Hundreds of corals of various species from the Florida Keys were extracted from the sea to be deposited in tanks and saved from exposure to a bacterial disease, the Florida Fish and Wildlife Conservation Commission (FWC) reported Friday.
More than sixty environmental, academic and governmental organizations joined in a plan to collect healthy coral from the Marquesas Islands and the Dry Tortugas National Park, the southernmost areas of the Great Florida Reef, which have not yet been attacked by evil.
This disease, which is transmitted from one coral to another by the circulation of the marine current, destroys the coral tissue (the animal itself) and causes it to detach itself from the solid structure that is its skeleton and remains loose in the water. .
The species extracted from the sea in the Marquesas and Dry Tortugas are priorities to preserve genetic diversity and will serve as a reserve for future restoration efforts inside and outside the park.
"This outbreak is unique because of its wide geographic range, duration and number of affected species," the FWC said in a statement.
The Great Florida Reef, points out the FWC, is the only reef barrier system in the continental United States and hosts approximately 45 coral species that form reefs.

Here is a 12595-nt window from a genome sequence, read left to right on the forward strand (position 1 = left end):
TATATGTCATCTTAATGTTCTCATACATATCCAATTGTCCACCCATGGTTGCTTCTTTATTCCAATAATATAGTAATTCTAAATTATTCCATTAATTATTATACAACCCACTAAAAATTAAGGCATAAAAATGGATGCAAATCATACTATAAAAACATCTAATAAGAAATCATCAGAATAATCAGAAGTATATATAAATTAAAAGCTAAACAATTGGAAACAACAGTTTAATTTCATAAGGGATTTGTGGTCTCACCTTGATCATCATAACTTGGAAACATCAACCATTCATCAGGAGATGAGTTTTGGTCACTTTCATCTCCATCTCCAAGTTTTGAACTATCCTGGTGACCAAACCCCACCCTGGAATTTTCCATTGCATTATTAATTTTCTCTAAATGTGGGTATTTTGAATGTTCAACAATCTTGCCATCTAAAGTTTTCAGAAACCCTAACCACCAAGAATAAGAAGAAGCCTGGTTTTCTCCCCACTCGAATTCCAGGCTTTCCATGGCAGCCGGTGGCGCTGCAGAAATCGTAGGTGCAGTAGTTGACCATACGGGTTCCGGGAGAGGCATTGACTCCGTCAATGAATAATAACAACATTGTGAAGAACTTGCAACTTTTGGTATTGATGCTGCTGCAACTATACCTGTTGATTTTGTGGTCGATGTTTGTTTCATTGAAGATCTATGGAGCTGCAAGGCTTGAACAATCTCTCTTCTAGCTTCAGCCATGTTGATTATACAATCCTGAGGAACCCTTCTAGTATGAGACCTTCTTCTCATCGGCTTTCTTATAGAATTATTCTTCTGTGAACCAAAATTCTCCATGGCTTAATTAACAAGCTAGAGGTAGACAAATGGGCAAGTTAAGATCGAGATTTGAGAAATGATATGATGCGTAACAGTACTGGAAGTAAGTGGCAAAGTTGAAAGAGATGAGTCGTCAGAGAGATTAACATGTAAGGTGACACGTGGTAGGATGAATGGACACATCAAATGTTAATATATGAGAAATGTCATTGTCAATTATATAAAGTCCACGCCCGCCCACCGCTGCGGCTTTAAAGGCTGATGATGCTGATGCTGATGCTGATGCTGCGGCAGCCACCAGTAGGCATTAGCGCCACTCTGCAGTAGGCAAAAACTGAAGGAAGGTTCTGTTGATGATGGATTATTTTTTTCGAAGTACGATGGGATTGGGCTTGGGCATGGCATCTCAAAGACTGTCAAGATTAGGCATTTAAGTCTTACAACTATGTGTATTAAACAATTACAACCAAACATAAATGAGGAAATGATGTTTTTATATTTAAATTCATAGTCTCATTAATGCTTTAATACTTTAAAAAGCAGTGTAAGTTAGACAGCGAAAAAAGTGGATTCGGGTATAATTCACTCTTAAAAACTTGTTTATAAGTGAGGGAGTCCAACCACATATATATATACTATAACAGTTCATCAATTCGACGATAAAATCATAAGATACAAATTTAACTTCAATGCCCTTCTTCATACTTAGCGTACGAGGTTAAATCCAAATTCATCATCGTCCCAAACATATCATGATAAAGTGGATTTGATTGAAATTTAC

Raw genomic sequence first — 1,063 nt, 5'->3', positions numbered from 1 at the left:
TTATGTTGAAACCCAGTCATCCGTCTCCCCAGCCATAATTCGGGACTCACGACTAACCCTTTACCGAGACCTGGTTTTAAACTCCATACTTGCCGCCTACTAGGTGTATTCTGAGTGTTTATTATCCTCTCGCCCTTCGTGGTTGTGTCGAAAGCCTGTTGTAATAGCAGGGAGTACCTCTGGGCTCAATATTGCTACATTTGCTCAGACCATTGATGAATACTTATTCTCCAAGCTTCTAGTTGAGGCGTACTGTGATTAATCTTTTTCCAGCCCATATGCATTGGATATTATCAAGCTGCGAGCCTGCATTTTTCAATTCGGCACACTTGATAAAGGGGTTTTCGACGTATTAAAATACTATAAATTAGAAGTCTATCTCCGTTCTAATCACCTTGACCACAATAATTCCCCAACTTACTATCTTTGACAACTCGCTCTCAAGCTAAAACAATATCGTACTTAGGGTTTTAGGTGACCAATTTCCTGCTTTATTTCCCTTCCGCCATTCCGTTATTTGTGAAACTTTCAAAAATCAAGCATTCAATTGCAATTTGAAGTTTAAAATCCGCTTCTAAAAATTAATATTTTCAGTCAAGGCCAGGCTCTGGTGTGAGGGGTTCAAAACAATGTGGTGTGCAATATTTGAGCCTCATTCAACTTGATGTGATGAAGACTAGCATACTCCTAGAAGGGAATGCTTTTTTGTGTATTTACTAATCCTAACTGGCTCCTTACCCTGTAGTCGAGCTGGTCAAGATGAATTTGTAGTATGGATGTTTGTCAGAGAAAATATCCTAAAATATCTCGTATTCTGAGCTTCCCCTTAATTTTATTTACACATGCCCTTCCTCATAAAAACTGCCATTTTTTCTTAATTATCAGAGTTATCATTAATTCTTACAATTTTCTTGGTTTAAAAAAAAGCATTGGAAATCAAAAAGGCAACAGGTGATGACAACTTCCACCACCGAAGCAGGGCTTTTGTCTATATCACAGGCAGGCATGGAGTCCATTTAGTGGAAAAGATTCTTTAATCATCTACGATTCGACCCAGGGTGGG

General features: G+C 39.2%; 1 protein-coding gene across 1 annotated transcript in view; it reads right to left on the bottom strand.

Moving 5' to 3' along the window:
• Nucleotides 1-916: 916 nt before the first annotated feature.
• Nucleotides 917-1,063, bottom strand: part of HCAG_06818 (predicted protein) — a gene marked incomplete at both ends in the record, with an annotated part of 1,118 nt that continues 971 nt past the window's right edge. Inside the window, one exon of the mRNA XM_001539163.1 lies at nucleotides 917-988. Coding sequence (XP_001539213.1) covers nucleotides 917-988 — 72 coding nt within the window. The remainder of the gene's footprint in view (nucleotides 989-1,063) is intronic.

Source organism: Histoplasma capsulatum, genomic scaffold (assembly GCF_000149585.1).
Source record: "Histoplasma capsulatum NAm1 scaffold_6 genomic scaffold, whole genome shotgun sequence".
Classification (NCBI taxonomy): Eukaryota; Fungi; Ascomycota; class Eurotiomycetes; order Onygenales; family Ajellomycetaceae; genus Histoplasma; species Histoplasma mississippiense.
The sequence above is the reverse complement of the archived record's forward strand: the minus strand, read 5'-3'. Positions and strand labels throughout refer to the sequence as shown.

The disease is present in a stretch of about 430 kilometers (more than 266 miles) long on the east coast of Florida, which runs from Martin County to Bone Key, south of the state, according to scientific sources.
The corals extracted between June 30 and July 4 were deposited in tanks of the Rosenstiel School of Marine and Atmospheric Sciences of the University of Miami and will be transported to the facilities of the Association of Zoos and Aquariums of the country.
The Rosenstiel School uses scientific techniques to cultivate threatened coral species in underwater nurseries through the coral conservation program Rescue a Reef.
To date, Rescue a Reef has planted more than 15,000 healthy corals in Miami-Dade County as part of that program.
Florida corals support one of the most biodiverse ecosystems on earth, provide habitat for fish and invertebrates and provide coastal protection against storms and have pharmaceutical benefits, according to the FWC.
The National Oceanic and Atmospheric Administration (NOAA) calculates in 8.5 billion dollars the assets that would affect the destruction of the coral reef in Southeast Florida.
(tagsToTranslate) Extract (t) Keys (t) Florida (t) save them (t) disease